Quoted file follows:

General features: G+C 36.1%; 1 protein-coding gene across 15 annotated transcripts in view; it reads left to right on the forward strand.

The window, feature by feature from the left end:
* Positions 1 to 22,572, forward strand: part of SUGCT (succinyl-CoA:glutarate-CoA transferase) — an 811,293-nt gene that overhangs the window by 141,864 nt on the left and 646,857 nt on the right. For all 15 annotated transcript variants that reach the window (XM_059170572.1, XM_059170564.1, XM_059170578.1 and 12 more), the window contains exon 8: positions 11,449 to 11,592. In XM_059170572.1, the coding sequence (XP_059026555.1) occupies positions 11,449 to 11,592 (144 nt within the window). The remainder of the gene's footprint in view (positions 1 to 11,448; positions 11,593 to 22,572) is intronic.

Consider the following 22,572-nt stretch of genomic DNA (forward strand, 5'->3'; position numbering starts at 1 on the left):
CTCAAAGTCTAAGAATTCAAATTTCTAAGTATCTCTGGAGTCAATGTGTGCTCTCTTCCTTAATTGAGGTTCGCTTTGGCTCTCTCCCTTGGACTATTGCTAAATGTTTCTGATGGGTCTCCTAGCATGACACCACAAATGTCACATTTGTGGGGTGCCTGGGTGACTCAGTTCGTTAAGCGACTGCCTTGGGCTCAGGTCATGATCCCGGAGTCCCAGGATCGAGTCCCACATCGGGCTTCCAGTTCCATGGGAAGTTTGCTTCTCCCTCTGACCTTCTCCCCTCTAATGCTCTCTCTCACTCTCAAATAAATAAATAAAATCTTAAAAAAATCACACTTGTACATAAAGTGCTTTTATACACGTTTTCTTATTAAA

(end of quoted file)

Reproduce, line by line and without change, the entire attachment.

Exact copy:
General features: G+C 36.1%; 1 protein-coding gene across 15 annotated transcripts in view; it reads left to right on the forward strand.

The window, feature by feature from the left end:
* Positions 1 to 22,572, forward strand: part of SUGCT (succinyl-CoA:glutarate-CoA transferase) — an 811,293-nt gene that overhangs the window by 141,864 nt on the left and 646,857 nt on the right. For all 15 annotated transcript variants that reach the window (XM_059170572.1, XM_059170564.1, XM_059170578.1 and 12 more), the window contains exon 8: positions 11,449 to 11,592. In XM_059170572.1, the coding sequence (XP_059026555.1) occupies positions 11,449 to 11,592 (144 nt within the window). The remainder of the gene's footprint in view (positions 1 to 11,448; positions 11,593 to 22,572) is intronic.

Consider the following 22,572-nt stretch of genomic DNA (forward strand, 5'->3'; position numbering starts at 1 on the left):
CTCAAAGTCTAAGAATTCAAATTTCTAAGTATCTCTGGAGTCAATGTGTGCTCTCTTCCTTAATTGAGGTTCGCTTTGGCTCTCTCCCTTGGACTATTGCTAAATGTTTCTGATGGGTCTCCTAGCATGACACCACAAATGTCACATTTGTGGGGTGCCTGGGTGACTCAGTTCGTTAAGCGACTGCCTTGGGCTCAGGTCATGATCCCGGAGTCCCAGGATCGAGTCCCACATCGGGCTTCCAGTTCCATGGGAAGTTTGCTTCTCCCTCTGACCTTCTCCCCTCTAATGCTCTCTCTCACTCTCAAATAAATAAATAAAATCTTAAAAAAATCACACTTGTACATAAAGTGCTTTTATACACGTTTTCTTATTAAA